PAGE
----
CNBC's Ross Westgate reports on all the market moving events from Europe, as EU leaders close in on reaching a banking union deal.» Read More
Top executives at companies taking government money from the TARP will likely see their pay slips capped at $500,000 under a new initiative to be announced Wednesday by President Barack Obama. But one analyst told CNBC that the move could have a negative effect.
US and global stocks are still likely to fall because the corporate and economic news will be worse than expected, Nouriel Roubini, RGE Monitor Chairman, told CNBC in Davos.
The theme for the World Economic Forum this year is "Restoring Trust, Rebuilding Confidence." It ain't gonna be an easy sell.
US President Barack Obama won't be there, but many other major world leaders will be on hand, and policy experts say they'll have to do more than just show up if they want to jumpstart the global economy.
This year, politicians, not corporate titans, are poised to be the big draw, echoing the broader power shift away from the free market as one government after another tries to prop up its sinking economy.
The recent lull in the government bond market's bullish tone only enhances the arguments for ramping-up a portfolio of the heretofore dullards of the financial markets.
The euro will not be around in the next 20 years, but Britain would have been better off had it joined the single European currency when it had a chance, legendary investor Jim Rogers told a British newspaper.
Global stocks ended the week lower Friday on heightened economic fears. The dollar and government bonds gained as investors parked their money in safe havens.
The yen rose toward a 13-1/2 year high against the dollar and a seven-year peak versus the euro on Thursday. While the sterling fell again against the greenback, nearing $1.3618, its lowest since September 1985.
Global stocks were down again Wednesday on continued signs of trouble in the financial sector. Experts tell CNBC that there is more bad news to come.
Barack Obama will become the 44th President of the United States on Tuesday. Ahead of Obama's inauguration, global stocks were mixed on investors' concerns about the economic difficulties confronting the incoming president. Experts on CNBC expect the dollar and U.S. stock market to fall on Obama's induction.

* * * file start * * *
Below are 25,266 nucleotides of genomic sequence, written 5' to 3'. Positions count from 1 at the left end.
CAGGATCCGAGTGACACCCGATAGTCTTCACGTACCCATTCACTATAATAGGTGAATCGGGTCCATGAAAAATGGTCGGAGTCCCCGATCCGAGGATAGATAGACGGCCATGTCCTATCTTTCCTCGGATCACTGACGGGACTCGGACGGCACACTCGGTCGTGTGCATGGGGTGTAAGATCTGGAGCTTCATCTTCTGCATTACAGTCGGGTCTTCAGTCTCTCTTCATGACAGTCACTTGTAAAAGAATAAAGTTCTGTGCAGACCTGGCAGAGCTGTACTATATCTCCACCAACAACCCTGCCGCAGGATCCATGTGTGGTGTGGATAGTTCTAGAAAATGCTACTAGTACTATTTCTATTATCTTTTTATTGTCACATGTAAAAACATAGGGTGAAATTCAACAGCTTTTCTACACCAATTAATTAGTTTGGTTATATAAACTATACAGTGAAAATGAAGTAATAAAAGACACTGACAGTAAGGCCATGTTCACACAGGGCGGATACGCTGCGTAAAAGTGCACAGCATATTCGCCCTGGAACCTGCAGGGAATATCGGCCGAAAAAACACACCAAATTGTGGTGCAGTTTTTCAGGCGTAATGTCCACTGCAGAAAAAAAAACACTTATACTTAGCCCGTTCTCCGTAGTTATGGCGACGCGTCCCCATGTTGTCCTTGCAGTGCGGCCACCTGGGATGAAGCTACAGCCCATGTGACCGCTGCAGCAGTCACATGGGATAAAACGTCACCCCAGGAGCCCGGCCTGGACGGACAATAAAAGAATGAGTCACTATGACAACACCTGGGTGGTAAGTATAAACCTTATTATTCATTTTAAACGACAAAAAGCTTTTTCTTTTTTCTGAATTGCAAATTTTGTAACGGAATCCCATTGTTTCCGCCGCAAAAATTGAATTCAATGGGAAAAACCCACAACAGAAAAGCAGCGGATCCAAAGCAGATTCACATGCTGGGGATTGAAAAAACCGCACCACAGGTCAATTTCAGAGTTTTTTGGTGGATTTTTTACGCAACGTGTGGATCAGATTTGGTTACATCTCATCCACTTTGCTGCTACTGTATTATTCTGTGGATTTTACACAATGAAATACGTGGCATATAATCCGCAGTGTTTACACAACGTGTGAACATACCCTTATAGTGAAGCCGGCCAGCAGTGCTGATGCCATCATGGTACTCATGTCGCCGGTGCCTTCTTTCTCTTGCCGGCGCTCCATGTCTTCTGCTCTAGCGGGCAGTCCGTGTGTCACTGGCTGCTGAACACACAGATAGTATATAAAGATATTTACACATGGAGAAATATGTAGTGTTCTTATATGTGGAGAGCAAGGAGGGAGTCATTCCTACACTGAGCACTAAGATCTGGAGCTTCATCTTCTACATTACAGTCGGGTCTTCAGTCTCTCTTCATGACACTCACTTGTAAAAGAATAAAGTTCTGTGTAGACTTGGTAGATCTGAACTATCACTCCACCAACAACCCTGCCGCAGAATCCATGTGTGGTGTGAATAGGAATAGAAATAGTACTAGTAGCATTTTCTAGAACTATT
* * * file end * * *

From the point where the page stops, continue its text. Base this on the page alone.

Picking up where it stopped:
Stocks ended a dismal week on an up note as investors took some defensive positions in stocks like McDonald's amid nagging worries about the health of banks.
Stocks were back up in a yo-yo session as investors took some defensive positions in stocks like McDonald's amid nagging worries about the health of banks.
Futures rallied on the back of the Bank of America bailout Friday, with investors hoping the government will do all in its power to save big institutions from collapsing.
Global stocks were up Thursday after the U.S. said it would support Bank of America's purchase of Merrill Lynch with a $20 billion investment by the government and a promise to protect against losses on bad loans, removing a risk for investors. Experts highlight four perils that will dominate 2009.
Major indexes declined Thursday as investors digested the latest round of earnings and layoff news. Bank of America skidded amid news that the bank is going back to the government for help, while JPMorgan ticked higher after beating earnings estimates.
The European Central Bank is widely expected to cut interest rates by 50 basis points Thursday, to a record low of 2 percent. But how low will the central bank go? Experts tell CNBC euro-zone rates could bottom at 0.5 percent.
Stock futures pared their losses after a round of economic data came in more or less as expected. Bank of America skidded amid news that the bank is going back to the government for help, while JPMorgan ticked higher after beating earnings estimates.
The European Central Bank remains stuck to staff projections that the euro zone economy will shrink by just 0.5 percent this year while inflation slows to 1.4 percent and warns of a low-interest rate trap.
A day ahead of the European Central Bank's rate decision, more dismal data showed the euro zone needs monetary easing. But experts tell CNBC that central banks' interest-rate cuts have little impact on the economy in the current financial turmoil.